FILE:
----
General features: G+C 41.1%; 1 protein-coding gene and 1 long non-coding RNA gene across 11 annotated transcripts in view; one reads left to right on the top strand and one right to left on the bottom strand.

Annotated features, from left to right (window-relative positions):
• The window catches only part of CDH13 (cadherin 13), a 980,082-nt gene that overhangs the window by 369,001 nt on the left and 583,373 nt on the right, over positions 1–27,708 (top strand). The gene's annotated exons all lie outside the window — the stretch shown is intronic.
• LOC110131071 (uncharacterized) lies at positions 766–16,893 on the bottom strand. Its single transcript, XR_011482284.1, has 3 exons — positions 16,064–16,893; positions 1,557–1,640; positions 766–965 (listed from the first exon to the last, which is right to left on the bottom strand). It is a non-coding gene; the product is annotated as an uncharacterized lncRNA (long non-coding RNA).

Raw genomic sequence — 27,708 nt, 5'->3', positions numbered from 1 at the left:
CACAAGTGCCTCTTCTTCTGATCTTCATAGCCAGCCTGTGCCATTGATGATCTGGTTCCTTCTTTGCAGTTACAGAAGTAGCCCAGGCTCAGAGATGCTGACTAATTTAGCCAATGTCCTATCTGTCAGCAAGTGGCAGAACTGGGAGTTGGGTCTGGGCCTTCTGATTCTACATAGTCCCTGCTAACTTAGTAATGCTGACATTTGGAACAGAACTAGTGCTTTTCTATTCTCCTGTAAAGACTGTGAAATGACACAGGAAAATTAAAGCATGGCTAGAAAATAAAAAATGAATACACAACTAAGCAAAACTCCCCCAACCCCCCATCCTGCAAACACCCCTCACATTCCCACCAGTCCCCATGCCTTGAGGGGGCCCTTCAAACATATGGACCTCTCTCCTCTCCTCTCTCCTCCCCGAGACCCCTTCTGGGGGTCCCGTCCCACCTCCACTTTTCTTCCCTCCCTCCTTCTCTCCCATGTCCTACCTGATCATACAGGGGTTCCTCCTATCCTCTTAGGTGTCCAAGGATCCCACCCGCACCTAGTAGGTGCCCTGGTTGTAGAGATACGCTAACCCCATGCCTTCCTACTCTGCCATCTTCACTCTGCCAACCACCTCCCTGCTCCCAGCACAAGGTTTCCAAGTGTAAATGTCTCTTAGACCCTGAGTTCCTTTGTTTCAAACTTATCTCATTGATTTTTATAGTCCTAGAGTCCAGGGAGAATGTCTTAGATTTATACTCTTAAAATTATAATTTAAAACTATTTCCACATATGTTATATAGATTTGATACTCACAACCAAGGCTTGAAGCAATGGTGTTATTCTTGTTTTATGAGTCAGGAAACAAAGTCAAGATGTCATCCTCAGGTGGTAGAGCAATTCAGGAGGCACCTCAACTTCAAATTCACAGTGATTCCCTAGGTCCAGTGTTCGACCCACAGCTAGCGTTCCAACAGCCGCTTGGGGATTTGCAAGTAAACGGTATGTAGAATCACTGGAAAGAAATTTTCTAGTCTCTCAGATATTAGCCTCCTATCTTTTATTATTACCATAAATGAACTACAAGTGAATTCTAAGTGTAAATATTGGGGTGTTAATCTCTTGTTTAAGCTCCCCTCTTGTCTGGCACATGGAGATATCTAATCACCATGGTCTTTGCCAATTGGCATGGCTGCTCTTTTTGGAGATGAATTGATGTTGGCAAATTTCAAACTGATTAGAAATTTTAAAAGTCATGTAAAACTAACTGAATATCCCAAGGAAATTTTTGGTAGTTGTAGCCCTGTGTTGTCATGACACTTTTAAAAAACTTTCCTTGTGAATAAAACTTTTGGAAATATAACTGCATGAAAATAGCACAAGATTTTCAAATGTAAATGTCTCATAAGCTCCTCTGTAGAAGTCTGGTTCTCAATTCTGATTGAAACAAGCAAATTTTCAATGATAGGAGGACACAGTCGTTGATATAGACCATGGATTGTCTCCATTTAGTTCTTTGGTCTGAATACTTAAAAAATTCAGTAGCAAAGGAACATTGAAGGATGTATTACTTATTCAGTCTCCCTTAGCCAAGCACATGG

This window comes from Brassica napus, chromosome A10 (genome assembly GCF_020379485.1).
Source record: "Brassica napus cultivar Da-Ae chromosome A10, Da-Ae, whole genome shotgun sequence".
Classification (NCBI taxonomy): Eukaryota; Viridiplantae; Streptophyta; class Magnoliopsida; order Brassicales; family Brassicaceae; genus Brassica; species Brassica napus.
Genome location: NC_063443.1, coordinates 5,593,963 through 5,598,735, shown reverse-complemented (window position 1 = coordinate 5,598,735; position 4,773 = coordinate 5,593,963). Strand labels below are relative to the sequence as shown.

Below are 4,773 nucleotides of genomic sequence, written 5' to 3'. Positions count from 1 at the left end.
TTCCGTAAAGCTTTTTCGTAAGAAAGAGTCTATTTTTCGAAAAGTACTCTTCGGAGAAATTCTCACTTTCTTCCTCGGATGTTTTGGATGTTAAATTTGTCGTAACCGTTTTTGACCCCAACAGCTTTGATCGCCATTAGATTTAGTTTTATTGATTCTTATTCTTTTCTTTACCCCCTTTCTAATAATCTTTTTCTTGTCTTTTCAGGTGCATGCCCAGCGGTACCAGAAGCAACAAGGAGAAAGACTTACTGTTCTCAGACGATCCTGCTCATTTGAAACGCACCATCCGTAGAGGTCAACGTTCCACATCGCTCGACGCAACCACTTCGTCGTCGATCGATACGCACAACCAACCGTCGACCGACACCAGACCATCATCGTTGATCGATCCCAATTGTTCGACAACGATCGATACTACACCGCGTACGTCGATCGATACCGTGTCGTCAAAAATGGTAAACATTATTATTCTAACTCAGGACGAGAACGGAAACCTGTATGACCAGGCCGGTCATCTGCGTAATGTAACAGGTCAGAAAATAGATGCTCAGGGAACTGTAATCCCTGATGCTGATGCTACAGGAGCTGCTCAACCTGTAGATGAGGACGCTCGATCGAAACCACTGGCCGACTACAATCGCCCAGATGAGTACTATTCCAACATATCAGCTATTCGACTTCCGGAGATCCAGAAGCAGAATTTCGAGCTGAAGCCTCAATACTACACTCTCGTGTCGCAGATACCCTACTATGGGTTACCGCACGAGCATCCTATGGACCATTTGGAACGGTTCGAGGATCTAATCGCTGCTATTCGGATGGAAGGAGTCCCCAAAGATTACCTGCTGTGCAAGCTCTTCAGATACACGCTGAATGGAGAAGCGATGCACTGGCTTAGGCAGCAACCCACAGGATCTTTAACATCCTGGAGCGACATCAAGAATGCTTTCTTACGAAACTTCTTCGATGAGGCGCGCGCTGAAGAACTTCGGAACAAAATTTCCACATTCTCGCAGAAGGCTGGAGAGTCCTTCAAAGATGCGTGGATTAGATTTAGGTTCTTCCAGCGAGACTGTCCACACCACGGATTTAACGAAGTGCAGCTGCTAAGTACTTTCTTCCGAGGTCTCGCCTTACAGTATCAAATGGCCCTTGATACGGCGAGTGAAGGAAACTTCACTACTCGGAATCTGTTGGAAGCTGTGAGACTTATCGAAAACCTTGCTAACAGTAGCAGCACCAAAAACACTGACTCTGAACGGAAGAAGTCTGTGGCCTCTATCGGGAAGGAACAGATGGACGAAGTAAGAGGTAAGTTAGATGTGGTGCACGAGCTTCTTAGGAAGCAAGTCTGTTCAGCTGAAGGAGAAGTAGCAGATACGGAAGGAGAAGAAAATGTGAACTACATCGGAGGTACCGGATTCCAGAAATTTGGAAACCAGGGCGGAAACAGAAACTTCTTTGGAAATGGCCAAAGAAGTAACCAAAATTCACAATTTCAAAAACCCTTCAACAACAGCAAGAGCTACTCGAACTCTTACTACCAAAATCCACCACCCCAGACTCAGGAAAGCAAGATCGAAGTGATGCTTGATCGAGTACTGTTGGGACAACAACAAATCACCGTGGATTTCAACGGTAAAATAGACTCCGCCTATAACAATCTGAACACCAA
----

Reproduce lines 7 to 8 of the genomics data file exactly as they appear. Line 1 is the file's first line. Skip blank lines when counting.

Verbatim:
This window comes from Brassica napus, chromosome A10 (genome assembly GCF_020379485.1).
Source record: "Brassica napus cultivar Da-Ae chromosome A10, Da-Ae, whole genome shotgun sequence".